Subject: Timor guest workers on agenda for Rudd & Gusmao
East Timor keen
to send guest workers to WA,
to Australians for fruit-picking: Government
Timor guest workers on agenda for Rudd & Gusmao
Updated August 19, 2008 10:20:11
East Timor's Prime Minister Xanana Gusmao will visit Canberra next week
for talks with Australian Prime Minister, Kevin Rudd and what's likely
to be on the agenda is Australia allowing in Timorese guest workers.
Already Australia is opening its doors to Pacific Islanders and its
hoped Mr Rudd will announce a separate scheme for Timorese workers in
Australia's remote Kimberley region.
Presenter: Anne Barker
Speakers: Kevin Austin, Timorese Government; Ron Sedon, General Manager,
Cable Beach Resort, Broome
KEVIN AUSTIN: There are some industries we've looked at, but these are
all industries that are having, as I said, labour shortage crisis issues
and these are all industries Timor can gain skills from.
ANNE BARKER: Kevin Austin works for the Timorese Government. He's spent
months in talks with business and government authorities in Western
Australia's remote north.
He says there are crippling labour shortages there in tourism, forestry
and aquaculture, and it makes sense to bring Timorese workers to the
KEVIN AUSTIN: What we've proposed is 300 employees and trainees in the
first pilot year and we're also requesting 100 occupational trainees.
And Timor certainly would benefit from the fact that we have such a
large youth unemployed and unskilled so-called 'bubble'.
These people certainly would assist in Timor's national and human
security, recovery and development.
ANNE BARKER: One company that's struggled to find and keep staff is the
Cable Beach Resort at Broome. At any time of year there could be 30 jobs
going, but no one to fill them.
Too often the resort relies on backpackers, who wait for the first pay
cheque and then move on.
General manager Ron Sedon says Timorese workers could easily fill some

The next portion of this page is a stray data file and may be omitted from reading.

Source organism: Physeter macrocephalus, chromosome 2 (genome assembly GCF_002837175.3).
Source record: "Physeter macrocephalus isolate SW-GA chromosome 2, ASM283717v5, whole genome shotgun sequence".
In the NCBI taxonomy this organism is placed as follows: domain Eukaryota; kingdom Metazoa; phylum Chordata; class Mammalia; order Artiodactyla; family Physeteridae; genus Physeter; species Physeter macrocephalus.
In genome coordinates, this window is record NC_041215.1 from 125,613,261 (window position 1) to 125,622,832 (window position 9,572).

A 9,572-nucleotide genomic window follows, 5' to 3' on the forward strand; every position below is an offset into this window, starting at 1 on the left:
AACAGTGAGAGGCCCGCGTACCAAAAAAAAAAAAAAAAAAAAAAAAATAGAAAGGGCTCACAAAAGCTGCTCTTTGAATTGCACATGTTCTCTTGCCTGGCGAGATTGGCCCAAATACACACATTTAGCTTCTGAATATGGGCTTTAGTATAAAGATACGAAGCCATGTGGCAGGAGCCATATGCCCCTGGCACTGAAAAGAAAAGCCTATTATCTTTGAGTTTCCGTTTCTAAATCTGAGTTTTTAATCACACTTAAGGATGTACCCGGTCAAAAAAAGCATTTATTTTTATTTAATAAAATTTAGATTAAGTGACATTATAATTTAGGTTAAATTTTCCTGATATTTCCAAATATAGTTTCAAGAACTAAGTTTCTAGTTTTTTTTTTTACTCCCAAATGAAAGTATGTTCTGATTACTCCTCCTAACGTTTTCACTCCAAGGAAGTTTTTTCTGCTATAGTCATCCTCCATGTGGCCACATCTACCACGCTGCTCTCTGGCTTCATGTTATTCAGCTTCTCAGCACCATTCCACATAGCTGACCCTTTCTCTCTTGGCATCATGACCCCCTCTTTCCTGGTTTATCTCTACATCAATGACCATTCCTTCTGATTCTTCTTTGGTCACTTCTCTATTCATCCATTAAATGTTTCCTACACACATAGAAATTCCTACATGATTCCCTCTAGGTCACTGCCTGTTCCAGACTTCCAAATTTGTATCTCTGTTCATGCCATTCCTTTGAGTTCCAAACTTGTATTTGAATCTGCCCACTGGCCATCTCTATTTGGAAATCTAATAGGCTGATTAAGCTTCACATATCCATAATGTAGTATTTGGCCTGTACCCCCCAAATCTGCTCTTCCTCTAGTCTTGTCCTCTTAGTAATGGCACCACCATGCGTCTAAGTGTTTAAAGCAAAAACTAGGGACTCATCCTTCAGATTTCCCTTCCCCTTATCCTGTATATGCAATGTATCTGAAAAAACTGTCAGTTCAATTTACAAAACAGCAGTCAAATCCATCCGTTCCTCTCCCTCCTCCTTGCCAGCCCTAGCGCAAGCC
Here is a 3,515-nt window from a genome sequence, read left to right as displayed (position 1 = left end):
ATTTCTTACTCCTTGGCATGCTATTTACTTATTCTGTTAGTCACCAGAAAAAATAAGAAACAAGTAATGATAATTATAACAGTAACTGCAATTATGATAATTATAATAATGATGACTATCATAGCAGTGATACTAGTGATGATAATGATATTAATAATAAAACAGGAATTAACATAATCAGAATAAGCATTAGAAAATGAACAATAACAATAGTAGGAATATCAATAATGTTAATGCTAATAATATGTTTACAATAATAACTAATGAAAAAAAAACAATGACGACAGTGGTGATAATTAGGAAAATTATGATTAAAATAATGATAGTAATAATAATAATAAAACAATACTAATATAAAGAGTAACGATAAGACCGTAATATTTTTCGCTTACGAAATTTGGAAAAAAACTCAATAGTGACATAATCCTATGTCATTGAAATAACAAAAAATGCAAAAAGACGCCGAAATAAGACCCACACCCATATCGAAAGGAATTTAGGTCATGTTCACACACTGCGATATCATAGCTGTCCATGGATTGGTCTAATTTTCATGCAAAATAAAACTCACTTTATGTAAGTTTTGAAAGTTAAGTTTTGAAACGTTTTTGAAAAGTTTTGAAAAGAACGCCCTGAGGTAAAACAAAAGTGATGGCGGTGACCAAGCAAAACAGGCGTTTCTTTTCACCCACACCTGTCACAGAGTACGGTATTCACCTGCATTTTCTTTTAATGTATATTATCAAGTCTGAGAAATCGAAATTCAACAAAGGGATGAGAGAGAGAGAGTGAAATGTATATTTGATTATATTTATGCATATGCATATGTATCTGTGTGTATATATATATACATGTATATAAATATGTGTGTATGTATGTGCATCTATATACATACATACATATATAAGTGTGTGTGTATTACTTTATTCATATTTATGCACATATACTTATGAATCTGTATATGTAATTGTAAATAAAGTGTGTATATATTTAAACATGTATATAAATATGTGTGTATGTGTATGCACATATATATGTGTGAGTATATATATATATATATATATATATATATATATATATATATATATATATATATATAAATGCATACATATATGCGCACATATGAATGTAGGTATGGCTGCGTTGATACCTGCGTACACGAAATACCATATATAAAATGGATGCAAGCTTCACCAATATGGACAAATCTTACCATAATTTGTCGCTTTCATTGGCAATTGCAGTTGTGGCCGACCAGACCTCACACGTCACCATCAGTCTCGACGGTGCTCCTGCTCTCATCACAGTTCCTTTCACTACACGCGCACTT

of those jobs.
ROD SEDON: More your line staff area, public gardeners, landscapers, as
I said, housekeepers, food and beverage servers, I also think that given
Australia's close relationship with East Timor at the moment, we have a
moral responsibility to develop a workforce.
ANNE BARKER: So strong is the local business support, Western Australia
has signed an agreement with East Timor to bring workers to the
If the Commonwealth agrees, 300 Timorese in the first year would work
anywhere from Broome to Kununurra.
Last weekend, the Australian Government announced a pilot program to
bring 2,500 workers from four Pacific nations to work in the Australian
It won't say if that scheme will be expanded to include workers from
But Kevin Austin is hopeful that months of negotiations will pay off,
with an announcement in Canberra next week to coincide with Xanana
East Timor keen to
send guest workers to WA
By Anne Barker
An East Timorese guest worker scheme is likely to be on the agenda
during a visit to Canberra next week by East Timor's Prime Minister
Xanana Gusmao, who will hold talks with Prime Minister Kevin Rudd.
An East Timor government official has spent months in talks with
business and government authorities in Western Australia's remote north
and an agreement has been signed with the WA Government on bringing East
Timorese to work in Australia's remote Kimberley region.
East Timor is now proposing that about 300 workers and trainees come to
Australia under the first year of a pilot scheme .
East Timor is one of the world's poorest nations, with unemployment at
above 60 per cent, and its Government has described an urgent need to
develop its skills base.
The idea comes after Australia's decision to pilot a scheme for Pacific
Island workers to fill what farmers say is a labour shortage in
Kevin Austin is the East Timor official who has been working on aspects
of a possible scheme in WA.
"There are several industries we have looked at but these are all
industries that are having labour shortage crisis issues and these are
all industries Timor can gain skills from," Mr Austin has told ABC
He says some of the industries in northern WA that are facing crippling
labour shortages are tourism, forestry and aquaculture, and he says it
makes sense to bring Timorese workers to the Kimberley.